1. Who are the product’s users and who are the customers?
  2. What problem does the product solve? What benefits does it generate for its users? What is the product’s value proposition?
  3. What business benefits does the product creates? Why should the company invest in it?
  4. What kind of product is it? What are the three to five features that make it stand out?

I like to capture the insights above using the Vision Board. But you can also employ other tools including Ash Maurya’s Lean Canvas and Alexander Osterwalder’s Business Model Canvas, as the following picture shows:

Being able to answer the questions above means that some problem validation has taken place prior to the workshop, for instance, by carrying out user observations and problem interviews. Note that the strength of the Product Canvas is solution validation – building the right product – and not discovering if the product should be built in the first place!

To ensure a smooth workshop, use a facilitator, for instance, the ScrumMaster. Organise an appropriate room with lots of wall space. Have the necessary materials available including paper sheets, paper cards, adhesive notes, masking tape, markers, and pencils. Starting out with paper and pencil is effective and fun in my experience, even if you intend to use a digital canvas.

Steps to Create the Canvas

To create your initial Product Canvas take the following three steps: Create personas; outline the user experience and the features; determine what to do in the first sprint, as the picture below shows:

The first step creates personas based on the insights gained in your problem validation work. The personas allow you to connect with the target users and customers. Their needs enable you to discover the right product features. I also recommend using a primary persona, as it creates focus and facilitates decision-making. You can read more about personas in the post  “A Template for Writing Great Personas”.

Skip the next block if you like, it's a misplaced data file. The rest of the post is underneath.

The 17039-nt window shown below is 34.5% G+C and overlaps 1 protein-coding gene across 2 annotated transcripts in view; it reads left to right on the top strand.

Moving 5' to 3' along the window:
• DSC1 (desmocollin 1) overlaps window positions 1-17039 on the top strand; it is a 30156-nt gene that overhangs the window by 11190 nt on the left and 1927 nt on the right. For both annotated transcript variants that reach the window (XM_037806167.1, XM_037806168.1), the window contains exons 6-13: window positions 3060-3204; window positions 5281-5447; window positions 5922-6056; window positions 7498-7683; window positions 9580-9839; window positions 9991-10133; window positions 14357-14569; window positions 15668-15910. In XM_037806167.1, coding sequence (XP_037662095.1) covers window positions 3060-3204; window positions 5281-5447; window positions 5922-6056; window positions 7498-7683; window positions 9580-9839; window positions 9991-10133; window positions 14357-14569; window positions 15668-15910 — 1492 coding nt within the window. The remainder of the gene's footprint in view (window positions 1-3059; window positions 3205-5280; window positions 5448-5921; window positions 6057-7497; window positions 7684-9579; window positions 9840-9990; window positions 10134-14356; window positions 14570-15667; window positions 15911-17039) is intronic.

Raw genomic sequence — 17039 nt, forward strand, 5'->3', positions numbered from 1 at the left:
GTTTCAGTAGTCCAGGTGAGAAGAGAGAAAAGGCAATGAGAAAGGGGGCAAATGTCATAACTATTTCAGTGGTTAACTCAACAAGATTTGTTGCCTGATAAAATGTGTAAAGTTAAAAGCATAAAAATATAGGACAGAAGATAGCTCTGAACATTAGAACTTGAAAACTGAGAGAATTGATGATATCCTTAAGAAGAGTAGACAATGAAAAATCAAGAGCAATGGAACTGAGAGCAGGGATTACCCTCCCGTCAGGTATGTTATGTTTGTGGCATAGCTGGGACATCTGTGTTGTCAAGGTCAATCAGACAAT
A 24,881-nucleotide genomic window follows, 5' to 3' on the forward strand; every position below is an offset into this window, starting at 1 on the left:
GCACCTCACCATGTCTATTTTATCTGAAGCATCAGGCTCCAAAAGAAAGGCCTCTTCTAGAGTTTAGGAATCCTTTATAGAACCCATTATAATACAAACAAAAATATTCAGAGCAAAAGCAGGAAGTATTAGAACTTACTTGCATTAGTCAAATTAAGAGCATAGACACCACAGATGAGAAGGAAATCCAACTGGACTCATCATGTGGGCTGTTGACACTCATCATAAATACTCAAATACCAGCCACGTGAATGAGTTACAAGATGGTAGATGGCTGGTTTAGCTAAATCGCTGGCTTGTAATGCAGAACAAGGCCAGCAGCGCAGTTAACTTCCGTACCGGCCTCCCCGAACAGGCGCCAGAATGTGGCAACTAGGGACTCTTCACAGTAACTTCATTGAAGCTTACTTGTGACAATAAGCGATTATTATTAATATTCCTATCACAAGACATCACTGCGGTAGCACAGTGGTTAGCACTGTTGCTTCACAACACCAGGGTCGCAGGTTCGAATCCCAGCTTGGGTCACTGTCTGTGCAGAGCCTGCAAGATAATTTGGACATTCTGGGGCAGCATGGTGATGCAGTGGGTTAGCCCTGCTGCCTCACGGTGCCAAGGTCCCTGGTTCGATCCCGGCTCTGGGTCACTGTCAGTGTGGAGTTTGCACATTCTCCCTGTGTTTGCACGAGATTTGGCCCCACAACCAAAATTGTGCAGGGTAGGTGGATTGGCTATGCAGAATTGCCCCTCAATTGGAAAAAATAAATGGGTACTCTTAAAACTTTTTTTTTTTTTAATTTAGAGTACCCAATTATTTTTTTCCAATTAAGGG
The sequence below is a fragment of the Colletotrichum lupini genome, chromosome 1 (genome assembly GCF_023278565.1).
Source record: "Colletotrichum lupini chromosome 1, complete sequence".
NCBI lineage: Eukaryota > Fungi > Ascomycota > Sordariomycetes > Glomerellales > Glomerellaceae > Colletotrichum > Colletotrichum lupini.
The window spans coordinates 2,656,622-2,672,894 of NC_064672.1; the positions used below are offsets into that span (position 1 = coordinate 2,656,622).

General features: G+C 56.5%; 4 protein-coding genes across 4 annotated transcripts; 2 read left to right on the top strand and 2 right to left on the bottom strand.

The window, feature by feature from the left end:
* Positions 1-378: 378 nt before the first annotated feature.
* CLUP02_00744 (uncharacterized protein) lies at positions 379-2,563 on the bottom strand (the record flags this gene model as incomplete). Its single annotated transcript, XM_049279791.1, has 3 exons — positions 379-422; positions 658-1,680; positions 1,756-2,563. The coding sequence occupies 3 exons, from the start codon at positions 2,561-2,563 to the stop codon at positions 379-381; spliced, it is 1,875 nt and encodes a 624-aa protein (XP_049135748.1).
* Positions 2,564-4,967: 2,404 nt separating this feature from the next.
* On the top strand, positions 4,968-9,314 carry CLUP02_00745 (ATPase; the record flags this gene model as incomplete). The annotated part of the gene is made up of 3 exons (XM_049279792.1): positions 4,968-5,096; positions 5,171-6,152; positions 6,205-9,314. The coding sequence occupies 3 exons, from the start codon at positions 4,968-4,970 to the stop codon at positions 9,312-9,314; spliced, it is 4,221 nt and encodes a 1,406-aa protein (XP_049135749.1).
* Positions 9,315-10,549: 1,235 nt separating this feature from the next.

The second step describes the product comprehensively but at a rough, coarse-grained level. Helpful techniques to capture the user experience and the product functionality include scenarios, storyboards, epics, constraint stories, and design sketches / mock-ups. Make sure that the product features you identify address the need of a persona, or support the business model.

The third step determines what should be done in the first sprint. As you are about to start building the first product increment, you should address the greatest risk or the biggest uncertainty. This could be a lack of knowledge surrounding the user interaction, the user interface design, a product feature, or the architecture and technology. See my post “Effective Sprint Goals” for more information on choosing the right goal or hypothesis. Finally, determine what needs to be done to reach the goal, or to test the hypothesis, for instance, creating a scenario and a paper prototype to learn more about the user interaction.

The three steps above form a breadth-first approach: The product is sketched holistically, but the details are determined on a sprint-by-sprint basis. This keeps your canvas concise, and allows you to make changes quickly and effectively.

Outcome

At the end of the workshop you should have a Product Canvas that is good enough to start sprinting: to start building product increments/MVPs, gathering feedback, and integrating the insights gained, as the following picture shows:

Make sure you create a good-enough canvas, but not a perfect one. Your Product Canvas will change and evolve anyway based on the feedback you receive!